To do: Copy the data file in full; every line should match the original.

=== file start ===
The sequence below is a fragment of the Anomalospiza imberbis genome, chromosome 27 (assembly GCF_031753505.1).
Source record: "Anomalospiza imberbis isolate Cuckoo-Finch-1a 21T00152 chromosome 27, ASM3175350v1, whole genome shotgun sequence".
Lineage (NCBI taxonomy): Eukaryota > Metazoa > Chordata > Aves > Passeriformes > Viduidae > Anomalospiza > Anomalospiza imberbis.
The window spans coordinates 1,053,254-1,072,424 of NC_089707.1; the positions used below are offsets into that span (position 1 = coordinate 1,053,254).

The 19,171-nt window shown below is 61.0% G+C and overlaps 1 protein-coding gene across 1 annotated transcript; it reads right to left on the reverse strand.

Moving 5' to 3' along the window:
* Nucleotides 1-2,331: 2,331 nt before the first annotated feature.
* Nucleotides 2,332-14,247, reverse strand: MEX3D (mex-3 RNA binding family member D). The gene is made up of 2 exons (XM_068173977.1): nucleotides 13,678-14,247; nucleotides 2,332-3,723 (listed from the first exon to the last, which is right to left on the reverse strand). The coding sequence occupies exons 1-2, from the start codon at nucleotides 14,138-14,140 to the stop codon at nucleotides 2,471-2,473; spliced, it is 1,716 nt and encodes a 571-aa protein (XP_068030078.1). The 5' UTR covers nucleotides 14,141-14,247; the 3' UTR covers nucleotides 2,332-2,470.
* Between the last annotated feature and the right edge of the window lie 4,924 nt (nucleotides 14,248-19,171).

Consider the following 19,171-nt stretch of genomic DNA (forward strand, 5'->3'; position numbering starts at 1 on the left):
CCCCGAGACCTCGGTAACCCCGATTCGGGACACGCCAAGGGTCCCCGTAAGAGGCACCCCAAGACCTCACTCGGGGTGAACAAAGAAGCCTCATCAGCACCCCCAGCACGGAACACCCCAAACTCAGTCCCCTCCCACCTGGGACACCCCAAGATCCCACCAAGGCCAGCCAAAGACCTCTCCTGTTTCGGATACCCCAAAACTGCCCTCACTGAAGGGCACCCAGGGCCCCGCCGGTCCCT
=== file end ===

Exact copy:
The sequence below is a fragment of the Anomalospiza imberbis genome, chromosome 27 (assembly GCF_031753505.1).
Source record: "Anomalospiza imberbis isolate Cuckoo-Finch-1a 21T00152 chromosome 27, ASM3175350v1, whole genome shotgun sequence".
Lineage (NCBI taxonomy): Eukaryota > Metazoa > Chordata > Aves > Passeriformes > Viduidae > Anomalospiza > Anomalospiza imberbis.
The window spans coordinates 1,053,254-1,072,424 of NC_089707.1; the positions used below are offsets into that span (position 1 = coordinate 1,053,254).

The 19,171-nt window shown below is 61.0% G+C and overlaps 1 protein-coding gene across 1 annotated transcript; it reads right to left on the reverse strand.

Moving 5' to 3' along the window:
* Nucleotides 1-2,331: 2,331 nt before the first annotated feature.
* Nucleotides 2,332-14,247, reverse strand: MEX3D (mex-3 RNA binding family member D). The gene is made up of 2 exons (XM_068173977.1): nucleotides 13,678-14,247; nucleotides 2,332-3,723 (listed from the first exon to the last, which is right to left on the reverse strand). The coding sequence occupies exons 1-2, from the start codon at nucleotides 14,138-14,140 to the stop codon at nucleotides 2,471-2,473; spliced, it is 1,716 nt and encodes a 571-aa protein (XP_068030078.1). The 5' UTR covers nucleotides 14,141-14,247; the 3' UTR covers nucleotides 2,332-2,470.
* Between the last annotated feature and the right edge of the window lie 4,924 nt (nucleotides 14,248-19,171).

Consider the following 19,171-nt stretch of genomic DNA (forward strand, 5'->3'; position numbering starts at 1 on the left):
CCCCGAGACCTCGGTAACCCCGATTCGGGACACGCCAAGGGTCCCCGTAAGAGGCACCCCAAGACCTCACTCGGGGTGAACAAAGAAGCCTCATCAGCACCCCCAGCACGGAACACCCCAAACTCAGTCCCCTCCCACCTGGGACACCCCAAGATCCCACCAAGGCCAGCCAAAGACCTCTCCTGTTTCGGATACCCCAAAACTGCCCTCACTGAAGGGCACCCAGGGCCCCGCCGGTCCCT